7.2.2             Site visits took place over a number of days between February to July 2000 and September 2002 and 2005. Observations are detailed in the Table 7.1 below. Chainage positions are shown on Figure 2.2a and b respectively.


Table 7.1

Field Observations at Existing Streams to be Modified under Ma On Kong


Stream Section

Stream Description

Water Quality Observations in 2000

Water Quality Observations in 2002 and 2005

Upper Section (Correspond to Section B CH0-CH298)

The stream is very well vegetated and extends from an area of pig farms at the upper extent towards the Ho Pui egretry.

Water quality is bad, there is plenty of pig waste in the upper end of the stream. Water is very grey, turbid and odorous.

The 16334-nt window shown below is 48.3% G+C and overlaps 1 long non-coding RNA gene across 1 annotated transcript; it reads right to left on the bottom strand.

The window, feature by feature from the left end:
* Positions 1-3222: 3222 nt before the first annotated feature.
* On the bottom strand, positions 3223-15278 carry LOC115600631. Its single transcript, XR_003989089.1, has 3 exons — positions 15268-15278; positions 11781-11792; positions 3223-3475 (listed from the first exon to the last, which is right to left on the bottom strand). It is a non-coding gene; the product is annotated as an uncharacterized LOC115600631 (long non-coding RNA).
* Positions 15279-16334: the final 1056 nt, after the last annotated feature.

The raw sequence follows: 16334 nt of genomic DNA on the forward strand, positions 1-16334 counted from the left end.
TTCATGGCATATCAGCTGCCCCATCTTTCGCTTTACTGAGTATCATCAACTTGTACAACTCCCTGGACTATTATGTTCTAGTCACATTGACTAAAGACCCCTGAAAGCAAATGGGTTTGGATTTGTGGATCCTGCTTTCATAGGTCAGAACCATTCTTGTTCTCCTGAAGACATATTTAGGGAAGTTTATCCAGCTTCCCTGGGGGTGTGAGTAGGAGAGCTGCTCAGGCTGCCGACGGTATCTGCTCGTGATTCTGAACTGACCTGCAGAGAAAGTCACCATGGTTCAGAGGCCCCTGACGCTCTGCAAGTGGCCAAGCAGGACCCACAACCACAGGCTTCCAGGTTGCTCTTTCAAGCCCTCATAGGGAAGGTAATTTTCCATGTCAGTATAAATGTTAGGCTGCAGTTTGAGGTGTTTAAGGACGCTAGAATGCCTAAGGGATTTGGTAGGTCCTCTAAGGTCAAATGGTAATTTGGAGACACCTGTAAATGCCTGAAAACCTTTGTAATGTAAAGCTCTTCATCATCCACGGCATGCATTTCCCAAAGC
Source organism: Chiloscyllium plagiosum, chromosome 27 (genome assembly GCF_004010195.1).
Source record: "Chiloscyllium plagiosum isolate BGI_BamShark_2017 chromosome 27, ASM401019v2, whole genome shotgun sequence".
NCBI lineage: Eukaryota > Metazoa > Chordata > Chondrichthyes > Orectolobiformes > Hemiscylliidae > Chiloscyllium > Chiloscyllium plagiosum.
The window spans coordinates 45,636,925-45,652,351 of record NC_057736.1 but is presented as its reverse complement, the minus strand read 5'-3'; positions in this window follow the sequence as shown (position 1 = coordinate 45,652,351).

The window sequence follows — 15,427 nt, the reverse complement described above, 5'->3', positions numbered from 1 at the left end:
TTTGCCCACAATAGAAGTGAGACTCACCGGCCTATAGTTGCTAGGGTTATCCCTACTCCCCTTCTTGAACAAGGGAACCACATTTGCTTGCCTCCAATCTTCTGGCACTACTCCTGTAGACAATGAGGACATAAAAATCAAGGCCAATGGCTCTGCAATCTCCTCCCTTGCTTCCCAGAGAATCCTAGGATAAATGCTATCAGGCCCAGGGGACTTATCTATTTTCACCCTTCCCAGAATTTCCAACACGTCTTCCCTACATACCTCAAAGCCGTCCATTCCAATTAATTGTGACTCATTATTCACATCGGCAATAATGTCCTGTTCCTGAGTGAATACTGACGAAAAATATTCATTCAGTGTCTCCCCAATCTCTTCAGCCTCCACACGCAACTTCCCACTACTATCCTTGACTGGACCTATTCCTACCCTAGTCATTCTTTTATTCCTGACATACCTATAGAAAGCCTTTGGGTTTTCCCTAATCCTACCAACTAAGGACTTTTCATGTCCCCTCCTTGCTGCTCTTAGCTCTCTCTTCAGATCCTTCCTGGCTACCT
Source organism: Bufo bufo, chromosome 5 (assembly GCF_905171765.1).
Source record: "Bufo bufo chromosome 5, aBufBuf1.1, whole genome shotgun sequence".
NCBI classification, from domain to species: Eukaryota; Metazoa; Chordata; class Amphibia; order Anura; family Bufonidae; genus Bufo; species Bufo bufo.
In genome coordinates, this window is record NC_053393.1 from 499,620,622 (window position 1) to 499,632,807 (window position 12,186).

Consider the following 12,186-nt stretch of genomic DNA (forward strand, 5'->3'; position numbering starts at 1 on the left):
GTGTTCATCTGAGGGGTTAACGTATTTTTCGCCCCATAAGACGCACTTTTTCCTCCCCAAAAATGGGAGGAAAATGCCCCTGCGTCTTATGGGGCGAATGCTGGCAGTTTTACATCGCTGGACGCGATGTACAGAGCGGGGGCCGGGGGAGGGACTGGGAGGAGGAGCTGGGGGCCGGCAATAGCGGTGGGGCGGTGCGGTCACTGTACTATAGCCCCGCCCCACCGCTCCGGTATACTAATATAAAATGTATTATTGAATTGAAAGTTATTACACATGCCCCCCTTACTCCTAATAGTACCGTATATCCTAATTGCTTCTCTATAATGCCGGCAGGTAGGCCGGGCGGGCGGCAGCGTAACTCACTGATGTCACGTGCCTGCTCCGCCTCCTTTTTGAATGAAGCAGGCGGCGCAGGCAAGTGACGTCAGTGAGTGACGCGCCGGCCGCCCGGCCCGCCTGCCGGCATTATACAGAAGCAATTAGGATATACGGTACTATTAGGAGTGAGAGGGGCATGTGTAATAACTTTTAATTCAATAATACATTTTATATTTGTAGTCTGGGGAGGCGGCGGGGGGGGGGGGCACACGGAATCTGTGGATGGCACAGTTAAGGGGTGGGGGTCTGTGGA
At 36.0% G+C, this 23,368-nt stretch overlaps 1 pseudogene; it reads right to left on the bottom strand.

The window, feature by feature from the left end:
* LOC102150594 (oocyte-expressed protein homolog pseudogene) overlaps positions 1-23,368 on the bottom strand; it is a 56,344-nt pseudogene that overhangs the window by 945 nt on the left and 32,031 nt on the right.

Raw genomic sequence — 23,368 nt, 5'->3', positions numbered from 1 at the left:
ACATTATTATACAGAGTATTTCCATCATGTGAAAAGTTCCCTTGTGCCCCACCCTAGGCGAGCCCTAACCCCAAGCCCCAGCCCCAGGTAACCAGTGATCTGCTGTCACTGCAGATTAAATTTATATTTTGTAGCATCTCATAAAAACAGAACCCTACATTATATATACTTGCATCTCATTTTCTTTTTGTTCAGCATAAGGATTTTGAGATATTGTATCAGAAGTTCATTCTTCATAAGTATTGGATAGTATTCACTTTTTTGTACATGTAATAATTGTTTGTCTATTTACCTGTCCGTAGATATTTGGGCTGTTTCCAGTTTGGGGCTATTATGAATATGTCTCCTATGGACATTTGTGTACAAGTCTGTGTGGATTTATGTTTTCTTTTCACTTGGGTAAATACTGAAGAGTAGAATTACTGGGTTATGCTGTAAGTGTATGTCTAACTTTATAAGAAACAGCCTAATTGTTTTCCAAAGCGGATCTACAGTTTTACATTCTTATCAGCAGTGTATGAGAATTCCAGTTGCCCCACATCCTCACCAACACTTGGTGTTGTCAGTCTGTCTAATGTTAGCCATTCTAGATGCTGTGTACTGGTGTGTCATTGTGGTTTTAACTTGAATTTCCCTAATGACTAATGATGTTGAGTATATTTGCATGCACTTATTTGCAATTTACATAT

Water observed to be clear and generally free of pig waste or debris.

Middle Section (Correspond to proposed Box Culvert CH0-CH400)

From the small footbridge (KT13b) the stream passes though Ho Pui egretry and through a village area. The channel is well vegetated.

Water quality is also bad, dark grey and very turbid with high SS loading, Odorous sediments accumulate around the small meanders.

Water observed to be clear and free flowing. Generally free of pig waste or debris but strong odour still evident.

Lower Section (Correspond to proposed Section A CH0-CH400)

Part of the stream is already channelized around Ma On Kong village. Below the village the stream passes though a cultivated area and bank sides are well vegetated.

Water quality is slightly better at the upper end of this section. There are dark odorous sediments on the channel bed.